“If we’re going to be bringing 200,000 people over here from that region — if I were one of the leaders of the global jihadist movement and I didn’t infiltrate that group of people with my people, that would be almost malpractice.”
— Ben Carson, Nov. 13, 2015
“I am angry that President Obama unilaterally decides that we’ll accept up to 100,000 Syrian refugees while his administration admits we cannot determine their ties to terrorism.”
— Former Hewlett Packard chief executive Carly Fiorina, Nov. 14
“Our president wants to take in 250,000 from Syria. I mean, think of it. 250,000 people. And we all have heart. And we all want people taken care of and all of that. But with the problems our country has, to take in 250,000 people — some of whom are going to have problems, big problems.”
— businessman Donald Trump, Nov. 14
“When the president says things like, you know, through an executive order, ‘I’m going to bring 100,000 people in here from Syria,’ Congress needs to say ‘you do that and we’re going to defund everything including your breakfast.’ “
— Carson, quoted in a SuperPac ad released Nov. 17
Sometimes fact checks have an impact, sometimes unfortunately they don’t.
In October, Donald Trump earned Four Pinocchios for repeatedly making the outlandish claim that President Obama was planning to admit 200,000 refugees from war-torn Syria.
Rather than drop the figure, Trump has boosted it to 250,000. And other candidates have followed his lead with exaggerated figures, just not quite as high. Ben Carson claimed 200,000 from the Middle East “region” and 100,000 from Syria; Fiorina said 100,000 from Syria.
In a tweet, Trump even evoked the image of a flood of Syrian refugees “now pouring into” the United States:
(We initially thought Sen. Rand Paul might qualify for scrutiny as well, since he told reporters in Florida on Nov. 14 that “I would not admit 200,000 people from Syria.” But a check of the audio found that he was responding to a question from an uninformed reporter who flatly stated that the administration had agreed to admit 200,000 from Syria.)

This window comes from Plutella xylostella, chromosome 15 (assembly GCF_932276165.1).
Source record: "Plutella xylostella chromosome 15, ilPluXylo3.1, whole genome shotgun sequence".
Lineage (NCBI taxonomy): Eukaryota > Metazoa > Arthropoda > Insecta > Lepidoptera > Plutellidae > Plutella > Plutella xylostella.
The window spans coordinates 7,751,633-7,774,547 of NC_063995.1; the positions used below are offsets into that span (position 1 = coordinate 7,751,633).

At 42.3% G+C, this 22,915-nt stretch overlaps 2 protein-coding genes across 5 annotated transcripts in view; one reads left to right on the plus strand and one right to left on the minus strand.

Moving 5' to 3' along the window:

In fact, the planned number of Syrian refugees thus far is 10,000. How can people running for president — even if they are all political novices — continue to get this so wrong?
As we have explained before, the only thing close to a 200,000 figure is an announcement in September by Secretary of State John Kerry that the United States was prepared to boost the number of total refugees accepted from around the world in fiscal 2016, from 70,000 to 85,000. Then, in 2017, Kerry said that 100,000 would be accepted.
That adds up to 185,000 over two years. But this would be the total number of refugees, not the number of refugees from Syria.
By law, the president every fiscal year sets the maximum number of refugees the United States can accept in a year. (Note to Carson: This is not done by executive order; it is a legal requirement.) Over the past decade, the annual limit has been between 70,000 and 80,000, according to the Congressional Research Service. (In fiscal 2013, about 30 percent came from the Middle East, mostly from Iraq.) So, 100,000 from around the world in 2017 would be a big jump, assuming Obama goes through with the pledge to authorize that level. But nothing is set in stone.
As for Syria, Obama has only directed the United States to accept at least 10,000 Syrian refugees in the next year. That’s certainly an increase — fewer than 2,200 Syrians have been admitted to the United States since the uprising began in March 2011, according to State Department officials — but it’s hardly the flood that Trump worries about. (Indeed, it’s only a drop in the bucket of some 4 million Syrian refugees.) In theory, if Obama lifted the ceiling to 100,000 in 2017 and then filled the gap entirely with Syrians, that would be 25,000 more–but that’s still far less then 100,000.
Note: Some readers have pointed to this tweet by Obama as evidence for the “100,000” figure. Note the phrase “and other refugees.” We certainly hope the candidates are not basing their assertions on a tweet.
Of those admitted to the United States from Syria so far, about half have been children and a quarter are adults over 60. There are slightly more men than women, but only 2 percent of those admitted are single males of combat age, officials said.
Representatives for Trump, Carson and Fiorina did not respond to queries.
The Pinocchio Test
There is no excuse for repeated, false statements that have no basis in fact – and have been proven wrong. These candidates each earn Four Pinocchios.
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